More than 5,000 people were detained in a campaign of “severe repression” following last year’s Iranian elections, according to an Amnesty International report.
The reports records “widespread abuses” and “suppressing freedom of expression to an unprecedented level”.
“Compelling evidence emerged that a number of detainees, both women and men, had been raped and otherwise tortured in detention,” the human rights watchdog said in the annual report released in London, echoing controversial allegations made by Karroubi.
The condemnation comes ahead of a UN Security Council vote on a draft resolution to impose sanctions on Iran over its suspected nuclear activites.
Iranian authorities reacted furiously to the charges, but were forced to admit abuses at south Tehran’s notorious Kahrizak detention centre, which was closed after at least three protesters died of injuries inflicted in custody.
President Mahmoud Ahmadinejad’s main rivals,including Mir Hossein Mousavi and Mehdi Karroubirivals, remain vocal in rejecting his government and its hardline “cult” following.
Terming the current Iranian year a “year of perseverance”, Mousavi, who as a former prime minister under revolutionary leader Ayatollah Ruhollah Khomeini, was once a pillar of the regime, issued his harshest criticism yet of the “tyrant” government on February 2.
“Stifling the media, filling the prisons and brutally killing people who peacefully demand their rights in the streets indicate that the roots of tyranny and dictatorship remain from the monarchist era… I don’t believe that the revolution achieved its goals,” he said on his website Kaleme.com.
Ahmadinejad’s main rivals, and eight other opposition groups are seeking to hold new anti-government demonstrations over the “fraudulent” official results.
Such criticism has stoked a furious war of words with the regime over who represents the true legacy of Khomeini’s revolutionary leadership.
Khamenei, who has openly defended Ahmadinejad, warned opposition leaders on Friday that former closeness to Khomeini was no guarantee of loyalty to his teachings.
The cleric recalled that some of Khomeini’s earliest supporters had betrayed the regime and been punished accordingly.
“Some came with the Imam from Paris and, after a while, due to treason, were hanged,” he said, referring to Khomeini’s return from exile in the French capital which triggered the revolution.
Iran’s hardline regime crushed public protests against Ahmadinejad’s controversial re-election last year, but 12 months on his rivals remain vocal in opposing his “cult” government.
Resorting to deadly violence and mass arrests, the authorities snuffed out the wave of huge street demonstrations that followed the announcement of the official results of the June 12 2009 vote.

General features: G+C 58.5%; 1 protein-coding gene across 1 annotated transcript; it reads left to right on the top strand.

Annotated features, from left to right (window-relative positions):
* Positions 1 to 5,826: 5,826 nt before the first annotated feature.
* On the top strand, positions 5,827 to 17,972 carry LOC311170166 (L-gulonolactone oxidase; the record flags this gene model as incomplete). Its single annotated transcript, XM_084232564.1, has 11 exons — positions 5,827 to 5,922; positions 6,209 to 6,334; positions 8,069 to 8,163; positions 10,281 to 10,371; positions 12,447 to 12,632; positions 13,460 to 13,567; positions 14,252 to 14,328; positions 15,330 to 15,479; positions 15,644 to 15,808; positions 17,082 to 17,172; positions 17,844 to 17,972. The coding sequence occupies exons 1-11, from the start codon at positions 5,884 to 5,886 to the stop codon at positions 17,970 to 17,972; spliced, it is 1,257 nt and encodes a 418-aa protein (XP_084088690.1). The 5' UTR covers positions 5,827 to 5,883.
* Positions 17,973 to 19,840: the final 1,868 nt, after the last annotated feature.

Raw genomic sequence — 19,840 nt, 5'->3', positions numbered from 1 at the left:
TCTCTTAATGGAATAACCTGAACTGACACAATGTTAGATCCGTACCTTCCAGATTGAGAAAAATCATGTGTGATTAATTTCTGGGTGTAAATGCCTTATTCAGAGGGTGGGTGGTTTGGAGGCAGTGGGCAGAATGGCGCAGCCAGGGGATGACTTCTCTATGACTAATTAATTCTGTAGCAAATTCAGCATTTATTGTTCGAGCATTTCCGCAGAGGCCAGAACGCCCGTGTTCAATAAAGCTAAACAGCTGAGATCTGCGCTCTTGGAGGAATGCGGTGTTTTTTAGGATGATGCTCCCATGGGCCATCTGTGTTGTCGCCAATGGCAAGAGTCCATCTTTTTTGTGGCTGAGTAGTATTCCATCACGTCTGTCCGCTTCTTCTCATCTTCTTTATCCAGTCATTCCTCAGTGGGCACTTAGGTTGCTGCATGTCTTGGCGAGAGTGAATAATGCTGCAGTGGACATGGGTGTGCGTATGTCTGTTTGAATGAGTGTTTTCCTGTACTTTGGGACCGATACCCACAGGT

But opposition leaders continue to challenge the regime’s claim to be the true followers of the Islamic revolution which overthrew the Western-backed shah in 1979 and advocate a change of leadership and direction.
Street protests against Ahmadinejad and chants of “Death to Dictator!” are no longer seen or heard but fresh clashes between pro- and anti-regime elements could erupt on the anniversary of the election on Saturday.
Bloody protests first broke out immediately after the hardline incumbent was declared the winner and intensified after he described his opponents as “dust and dirt” at a Tehran victory rally.
In the following days and weeks, running street battles between security forces and anti-Ahmadinejad protesters in what came to be known as the Green Movement erupted in the capital and other cities leaving dozens dead.
The political turbulence split the nation’s clerical elite, dragged all-powerful supreme leader Ayatollah Ali Khamenei into the crisis and left authorities grappling with bloodshed and international condemnation.
The intense cat and mouse chase between protesters and security forces lasted through the summer into the winter.
The regime reacted with an iron fist, rounding up politicians and journalists close to Mousavi and Karroubi and unleashing its feared Basij Islamic militia on anyone prepared to demonstrate in the streets.
Iran also sentenced 10 protesters to death and hanged seven people on security charges unrelated to the election but seen as a warning to opposition groups.
The sustained assault on regime opponents and the massive deployment of security forces at public events have kept protesters off the streets in recent months.
The turning point was the February 11 anniversary of the 1979 revolution, a cornerstone public event for the regime and one which the opposition had planned to hijack.
Hundreds of thousands of regime supporters backed by thousands of militiamen and security personnel spread across Tehran and quelled all attempts by the opposition to stage demonstrations of its own.